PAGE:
Though riprap produces especially good bass fishing in spring and fall, it is likely to hold bass anytime. The rocks are a haven for shad and crayfish, the primary forage base in many bass waters. In fall, shad that have been residing in deep water during the hot months move shallow and feed on algae that has grown on riprap over the summer. This includes large gizzard shad that offer a substantial meal to bass. Bass follow their forage to the rocks, where they are susceptible to a variety of lures.
Rook’s Riprap Baits
Some lakes and rivers feature miles of riprap banks. This puts a premium on lures that cover water quickly and locate key holding areas, which are relatively small. Big hitters in Rook’s riprap arsenal include large crankbaits like Berkley’s 3/8-ounce shallow and medium Frenzy Divers. He goes with chartreuse color patterns in muddy water and shad colors in clear water.
“I use a pretty fast retrieve regardless of the season,” says Rook. “I want my crankbaits banging on the rocks. That gets reaction strikes.”
If Rook believes the bass want a slower retrieve, he switches to a chartreuse and white 3/8-ounce War Eagle spinnerbait with a small Colorado blade ahead of a No. 4 1/2 willow leaf. He works the spinnerbait deep enough to clip the rocks. In clear water, Rook sparks top-water strikes by casting buzzbaits to riprap.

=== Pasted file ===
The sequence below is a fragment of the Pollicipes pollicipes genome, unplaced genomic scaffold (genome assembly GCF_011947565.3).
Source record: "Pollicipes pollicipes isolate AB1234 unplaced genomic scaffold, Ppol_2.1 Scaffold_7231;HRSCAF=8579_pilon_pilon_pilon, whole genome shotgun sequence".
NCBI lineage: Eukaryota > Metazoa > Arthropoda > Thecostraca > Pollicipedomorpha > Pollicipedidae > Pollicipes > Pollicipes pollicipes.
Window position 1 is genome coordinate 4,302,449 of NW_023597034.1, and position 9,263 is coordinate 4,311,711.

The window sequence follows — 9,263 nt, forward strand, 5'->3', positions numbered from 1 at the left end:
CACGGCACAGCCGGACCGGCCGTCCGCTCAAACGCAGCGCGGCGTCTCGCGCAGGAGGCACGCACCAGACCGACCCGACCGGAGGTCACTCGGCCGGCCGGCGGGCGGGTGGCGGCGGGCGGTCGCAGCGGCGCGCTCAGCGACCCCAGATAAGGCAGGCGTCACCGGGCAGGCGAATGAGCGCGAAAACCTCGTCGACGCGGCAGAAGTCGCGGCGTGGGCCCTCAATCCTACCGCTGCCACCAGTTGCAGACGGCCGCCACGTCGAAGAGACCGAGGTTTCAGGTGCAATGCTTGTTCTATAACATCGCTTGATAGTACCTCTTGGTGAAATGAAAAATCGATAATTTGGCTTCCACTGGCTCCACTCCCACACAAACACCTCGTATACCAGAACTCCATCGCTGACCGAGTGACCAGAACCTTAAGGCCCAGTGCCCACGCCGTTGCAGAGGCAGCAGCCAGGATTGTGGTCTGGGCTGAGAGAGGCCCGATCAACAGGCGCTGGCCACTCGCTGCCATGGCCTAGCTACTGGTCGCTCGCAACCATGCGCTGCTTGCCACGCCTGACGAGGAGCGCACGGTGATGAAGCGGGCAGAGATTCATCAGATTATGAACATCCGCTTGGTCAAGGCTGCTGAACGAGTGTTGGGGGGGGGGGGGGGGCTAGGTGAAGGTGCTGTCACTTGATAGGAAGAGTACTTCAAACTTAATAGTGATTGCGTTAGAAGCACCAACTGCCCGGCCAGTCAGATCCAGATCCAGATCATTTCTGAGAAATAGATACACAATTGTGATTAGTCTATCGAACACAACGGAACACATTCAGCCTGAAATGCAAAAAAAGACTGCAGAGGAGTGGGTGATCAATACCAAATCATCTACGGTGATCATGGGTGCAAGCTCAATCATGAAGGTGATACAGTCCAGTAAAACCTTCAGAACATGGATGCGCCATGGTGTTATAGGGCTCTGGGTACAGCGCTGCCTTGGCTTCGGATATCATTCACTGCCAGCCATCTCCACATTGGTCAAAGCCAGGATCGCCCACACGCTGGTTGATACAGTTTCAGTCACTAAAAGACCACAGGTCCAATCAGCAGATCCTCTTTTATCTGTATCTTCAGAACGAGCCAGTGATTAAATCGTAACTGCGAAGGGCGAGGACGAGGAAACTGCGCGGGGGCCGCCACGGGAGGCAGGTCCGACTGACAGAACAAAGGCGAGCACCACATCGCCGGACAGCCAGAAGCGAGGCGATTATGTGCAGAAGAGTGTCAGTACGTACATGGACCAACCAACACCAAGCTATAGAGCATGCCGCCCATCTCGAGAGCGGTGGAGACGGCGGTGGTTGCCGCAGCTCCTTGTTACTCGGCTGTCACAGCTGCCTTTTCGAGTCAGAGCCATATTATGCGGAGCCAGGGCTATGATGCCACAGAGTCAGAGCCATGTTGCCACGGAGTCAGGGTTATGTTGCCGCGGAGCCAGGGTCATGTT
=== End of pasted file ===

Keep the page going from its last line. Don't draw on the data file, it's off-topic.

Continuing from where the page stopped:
For working crankbaits, spinnerbaits and buzzbaits along riprap, Rook gives the nod to 6-foot, 8-inch medium-action rods and high-speed reels. He fills a 6:3-to-1 gear ratio reel with 14-pound test, claiming that anything lighter than 14 won’t stand up to abrasive riprap.
To keep the bait in the strike zone, get parallel to the riprap. Rook stays as close to the rocks as possible.
“I move my boat tight to the rocks and parallel cast whenever I can,” Rook says. “The muddier the water, to closer I get to the riprap. I want to keep my baits working in front of the bass as long as possible.”
The exception is when Rook casts a 4-inch worm to riprap with a spinning outfit and 6-pound line. He rigs the worm on a 1/16-ounce jig head and lets it slowly glide down the face of the rocks.
“That little jig worm catches bass when nothing else will,” says Rook. “I caught them real good at Kentucky Lake once while practicing for a fall tournament. The bass were wadded up on a little stretch of riprap that protected a marina. I couldn’t get them to bite a crankbait or spinnerbait. Then I tried the jig worm and caught 30 keepers.”